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.WIN domains

Located in gTLD Discussion started by LongTimeAgo, Aug 20, 2019.

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  1. LongTimeAgo

    LongTimeAgo New Member

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    Hi,

    I hear .WIN gained a bad name for being used by spammers. I also gather that .WIN domains were once selling quickly, but are no longer.

    I'm considering buying a .WIN domain and would appreciate your comments:
    1. What is the risk and implication of buying a Premium .WIN domain, given that the general .WIN tld has a bad name or reputation to domainers & some techs.
    2. Are there any actions taken by spamhaus or similar anti-spam/security/safety/ type services that would effect ALL .WIN domains, even a new Premium Domain which presumably not committed any past crime?
    3. What is the risk & likelihood of the .WIN registrar going under (ie. potential future loss of the domain)?
    4. What other risks or negatives must I be aware of?
    5. Ending on a brighter note, are there any positives about .WIN (I've read mostly negative! I persist because I like this Premium Domain)?
    Thank you
     
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  2. Jimmysun

    Jimmysun Established Member

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    Same as .top pump and dump sh*t, no real business actually uses it.
     
  3. LongTimeAgo

    LongTimeAgo New Member

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    So just for my own understanding, you think that the registry behind .WIN has intentionally set out to pump and dump?

    Since reading your message I've tried to research the registry and it all looks pretty bad...

    But I DO LIKE the domain I found... The 'win' term is relevant to the project and therefore more appealing than any other suffix...

    Thank you
     
  4. Jimmysun

    Jimmysun Established Member

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  5. MasterOfMyDomains

    MasterOfMyDomains Top Member VIP ★★★★★★★★★★

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    I owned a bunch at 1.99
    HorseRaces
    FreePicks
    Thankfully i saw the light and renewals went to $10
    Goodbye.win
    Forget this extension
     
  6. LongTimeAgo

    LongTimeAgo New Member

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    OK, OK, Thank you both very much for your advice and guidance

    I will abort the .WIN idea, I need a domain which we can be more confident with
     
  7. Abdullah Abdullah

    Abdullah Abdullah Founder, Brand Once Moderator Gold Account VIP

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    @Bob Hawkes , I believe you have somethung to help with the OP here :)
     
  8. Bob Hawkes

    Bob Hawkes formerly MetBob NameTalent Gold Account VIP

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    Sorry for delay I have been offline most of the day doing other things. Thanks for drawing my attention to thread, @Abdullah Abdullah.

    While the amount of spam was over-estimated by many, it is true that the heavily discounted domains had higher levels of spam. The formerly Famous Four Media (FFM) domains had deep discount arrangements in particular with Alpnames and Namecheap. Just over a year ago an investment subgroup took over control of all FFM extensions, stopped deep discounting, ended their arrangement with Alpnames, and took other steps to improve reputation and set a new course for the extensions that would see more revenue come from premium domain registrations and renewals. As a result registration numbers went down, and will continue to do so. It never made sense how many .wiin, .loan etc. there were for the niche of the TLD. The good news is that spam has been going down consistently.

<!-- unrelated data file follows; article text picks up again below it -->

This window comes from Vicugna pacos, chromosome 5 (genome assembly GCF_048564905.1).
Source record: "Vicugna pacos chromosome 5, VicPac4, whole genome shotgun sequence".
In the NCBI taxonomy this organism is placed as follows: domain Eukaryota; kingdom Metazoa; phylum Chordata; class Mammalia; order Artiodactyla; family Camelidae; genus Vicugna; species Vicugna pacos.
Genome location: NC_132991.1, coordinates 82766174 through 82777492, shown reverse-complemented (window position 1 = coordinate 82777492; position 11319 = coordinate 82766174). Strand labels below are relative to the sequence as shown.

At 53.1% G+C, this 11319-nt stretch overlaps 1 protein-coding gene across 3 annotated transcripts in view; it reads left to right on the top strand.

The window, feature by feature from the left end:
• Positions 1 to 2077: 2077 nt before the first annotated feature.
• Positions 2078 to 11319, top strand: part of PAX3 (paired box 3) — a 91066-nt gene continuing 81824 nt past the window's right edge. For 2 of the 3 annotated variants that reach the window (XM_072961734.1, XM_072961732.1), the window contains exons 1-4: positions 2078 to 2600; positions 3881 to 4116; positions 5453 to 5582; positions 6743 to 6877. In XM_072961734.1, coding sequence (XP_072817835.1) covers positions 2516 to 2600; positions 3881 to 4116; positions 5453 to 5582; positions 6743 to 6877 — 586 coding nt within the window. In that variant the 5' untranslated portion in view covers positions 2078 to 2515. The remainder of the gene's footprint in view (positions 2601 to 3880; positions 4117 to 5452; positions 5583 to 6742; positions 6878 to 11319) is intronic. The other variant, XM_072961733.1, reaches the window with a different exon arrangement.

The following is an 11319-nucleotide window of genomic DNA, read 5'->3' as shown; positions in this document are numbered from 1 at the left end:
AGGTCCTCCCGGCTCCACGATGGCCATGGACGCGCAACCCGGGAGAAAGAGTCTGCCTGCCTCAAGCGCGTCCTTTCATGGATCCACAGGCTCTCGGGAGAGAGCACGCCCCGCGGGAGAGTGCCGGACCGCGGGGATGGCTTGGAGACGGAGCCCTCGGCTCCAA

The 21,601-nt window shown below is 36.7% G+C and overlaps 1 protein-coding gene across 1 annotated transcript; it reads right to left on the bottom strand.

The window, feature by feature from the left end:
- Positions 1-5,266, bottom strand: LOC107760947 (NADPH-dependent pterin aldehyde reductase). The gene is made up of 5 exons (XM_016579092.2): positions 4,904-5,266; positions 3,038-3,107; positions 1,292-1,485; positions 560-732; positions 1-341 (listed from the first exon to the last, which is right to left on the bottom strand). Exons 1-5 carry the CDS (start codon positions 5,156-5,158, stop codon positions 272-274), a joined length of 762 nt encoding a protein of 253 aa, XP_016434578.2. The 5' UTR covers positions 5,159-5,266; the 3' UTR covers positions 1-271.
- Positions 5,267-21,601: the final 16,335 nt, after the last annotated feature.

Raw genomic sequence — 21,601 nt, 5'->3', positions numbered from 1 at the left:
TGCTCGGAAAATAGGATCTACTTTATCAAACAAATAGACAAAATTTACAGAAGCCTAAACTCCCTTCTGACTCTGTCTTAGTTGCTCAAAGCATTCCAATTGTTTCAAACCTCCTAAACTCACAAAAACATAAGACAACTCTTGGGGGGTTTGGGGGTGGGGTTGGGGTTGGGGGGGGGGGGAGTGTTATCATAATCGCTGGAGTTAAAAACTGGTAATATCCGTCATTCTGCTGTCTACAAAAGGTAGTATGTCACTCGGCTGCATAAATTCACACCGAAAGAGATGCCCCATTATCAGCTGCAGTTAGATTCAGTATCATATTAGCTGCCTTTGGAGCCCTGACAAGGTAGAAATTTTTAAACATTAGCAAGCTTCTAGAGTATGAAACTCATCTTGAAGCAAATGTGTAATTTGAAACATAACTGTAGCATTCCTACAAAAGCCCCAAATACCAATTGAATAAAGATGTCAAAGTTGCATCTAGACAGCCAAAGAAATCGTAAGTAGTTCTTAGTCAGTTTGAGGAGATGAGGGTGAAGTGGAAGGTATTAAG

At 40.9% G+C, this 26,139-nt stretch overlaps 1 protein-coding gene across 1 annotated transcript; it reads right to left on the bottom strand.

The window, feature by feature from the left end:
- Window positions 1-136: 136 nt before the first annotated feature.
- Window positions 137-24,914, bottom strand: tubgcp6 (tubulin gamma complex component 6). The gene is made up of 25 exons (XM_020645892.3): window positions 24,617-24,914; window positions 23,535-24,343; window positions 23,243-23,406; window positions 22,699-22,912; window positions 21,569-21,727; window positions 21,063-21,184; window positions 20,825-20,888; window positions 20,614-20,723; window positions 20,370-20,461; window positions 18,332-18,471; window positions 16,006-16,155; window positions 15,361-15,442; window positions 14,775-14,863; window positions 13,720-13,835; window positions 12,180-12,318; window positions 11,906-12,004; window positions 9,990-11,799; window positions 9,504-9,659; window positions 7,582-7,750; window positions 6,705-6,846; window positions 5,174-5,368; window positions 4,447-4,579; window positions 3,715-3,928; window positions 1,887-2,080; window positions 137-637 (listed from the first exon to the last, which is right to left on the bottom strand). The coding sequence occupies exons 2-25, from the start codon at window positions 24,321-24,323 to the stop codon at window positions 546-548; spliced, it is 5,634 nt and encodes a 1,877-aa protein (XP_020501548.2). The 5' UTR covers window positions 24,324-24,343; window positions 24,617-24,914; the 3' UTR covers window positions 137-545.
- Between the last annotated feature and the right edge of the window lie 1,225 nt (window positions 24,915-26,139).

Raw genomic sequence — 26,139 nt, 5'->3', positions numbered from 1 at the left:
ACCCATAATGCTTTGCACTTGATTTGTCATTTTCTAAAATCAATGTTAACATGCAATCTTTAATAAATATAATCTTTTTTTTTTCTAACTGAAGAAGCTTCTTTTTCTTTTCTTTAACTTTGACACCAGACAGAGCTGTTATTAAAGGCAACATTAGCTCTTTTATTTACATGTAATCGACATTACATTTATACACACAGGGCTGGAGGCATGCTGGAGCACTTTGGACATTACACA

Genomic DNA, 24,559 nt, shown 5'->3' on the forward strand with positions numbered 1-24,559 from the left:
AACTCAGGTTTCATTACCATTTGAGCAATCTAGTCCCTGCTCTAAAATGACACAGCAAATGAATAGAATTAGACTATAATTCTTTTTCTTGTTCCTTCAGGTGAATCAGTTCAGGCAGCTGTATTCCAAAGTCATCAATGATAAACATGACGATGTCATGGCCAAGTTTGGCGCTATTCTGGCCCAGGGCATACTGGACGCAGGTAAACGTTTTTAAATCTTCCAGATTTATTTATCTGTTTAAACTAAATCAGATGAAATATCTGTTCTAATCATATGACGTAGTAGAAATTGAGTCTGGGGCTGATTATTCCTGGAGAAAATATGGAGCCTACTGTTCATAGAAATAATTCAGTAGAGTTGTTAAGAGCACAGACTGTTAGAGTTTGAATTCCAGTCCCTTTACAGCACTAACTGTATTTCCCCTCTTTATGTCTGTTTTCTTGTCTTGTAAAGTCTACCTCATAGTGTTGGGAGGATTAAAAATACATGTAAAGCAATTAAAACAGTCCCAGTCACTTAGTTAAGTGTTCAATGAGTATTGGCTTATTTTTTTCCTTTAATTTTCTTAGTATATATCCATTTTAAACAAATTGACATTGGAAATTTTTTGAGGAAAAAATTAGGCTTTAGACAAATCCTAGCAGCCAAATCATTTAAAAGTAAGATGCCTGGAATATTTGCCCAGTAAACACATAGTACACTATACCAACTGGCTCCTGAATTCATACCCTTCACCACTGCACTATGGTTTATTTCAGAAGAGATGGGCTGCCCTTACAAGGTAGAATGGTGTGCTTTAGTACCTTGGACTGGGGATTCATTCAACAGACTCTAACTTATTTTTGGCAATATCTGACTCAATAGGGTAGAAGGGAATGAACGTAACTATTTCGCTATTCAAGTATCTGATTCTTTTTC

You can look up any TLD to get a score using Spamhaus (they have been protecting mailboxes for almost two decades, have an extensive staff, and protect 3 billion plus email accounts, so they are the people with numbers on spam. As of today .win has a Spamhaus score very comparable to com (0.66 vs 0.61) and much better than for example .biz (4.61) and .us (3.17) - a lower score is better. Now bigger registrations get penalized slightly, so com actually has almost a factor of 2 less in percentage spam even though scores only slightly different. If you want to check any yourself use the TLD check at this page: https://www.spamhaus.org/statistics/tlds/

    Re by selling more quickly if you mean aftermarket domain sales, .win has never sold much (less than 20 ever in NameBio). If you mean registrations, than the reason is as I indicated above.

    I personally would not invest in a premium renewal domain in most new extensions, and not in this one. It is just hard to make the numbers worth it probability wise. It is unfair that some domainers and techies may have outdated and wrong information, but I guess it is life.

    Re your question 2 I would say no.
    I suppose none of us can really answer this. What can be said is that 5+ years in only a single general availability new domain extension has gone ERBO (an emergency set of procedures set up by ICANN in such likelihood) and that was an extension that never garnered even 400 registrations and was handled by essentially no registrars. Neither of those apply to .win or other former FFM TLDs. Those who seek to discredit new extensions point to brand type extensions, only ever to be used by a company, and many companies have decided not to continue. That obviously is not the same thing.
    I would not hesitate to use the extension as an end user, and in fact do use it for my domain name website (which is probably why I was tagged to respond). I have used NamesThat.win for just under 3 years, and have it already registered for almost 9 more and am thinking of adding one more while renewal rates are so favourable. As a website I have found that Google do not in any way discriminate against it, as they of course have constantly said that the TLD does not matter it is your content. I know that Google searches are regionalized, but at least in Canada I am first page of Google for a number of search terms. For example "domain name phrase" one of the areas I specialize in I am currently #1 and Google also feature my definition of them as the response they show at the top. I am also at or near the top of page one for more specialized searches such as "biotech domain name" and usually in first two pages even for more general like "science domain name". So functionally, it is what you do with the domain that matters in search.

    I like .win for some domain name phrases, so registered a few (I never had more than 10, and only have several now).

    Some might point to the big sale a few months ago of the hack T.win that sold for $22.500 but I would not read too much into that. Single letter, ideal word. It was bought by an online casino but they use it only for redirection to twin.com, at least as of now. There are some other big name users, mainly in gaming, and a bunch of little users in fields like marketing. One of the more interesting users is at win.win a crypto economy startup. It is of course a great name - would love to know how much they paid for it but the registry does not announce its premium sales.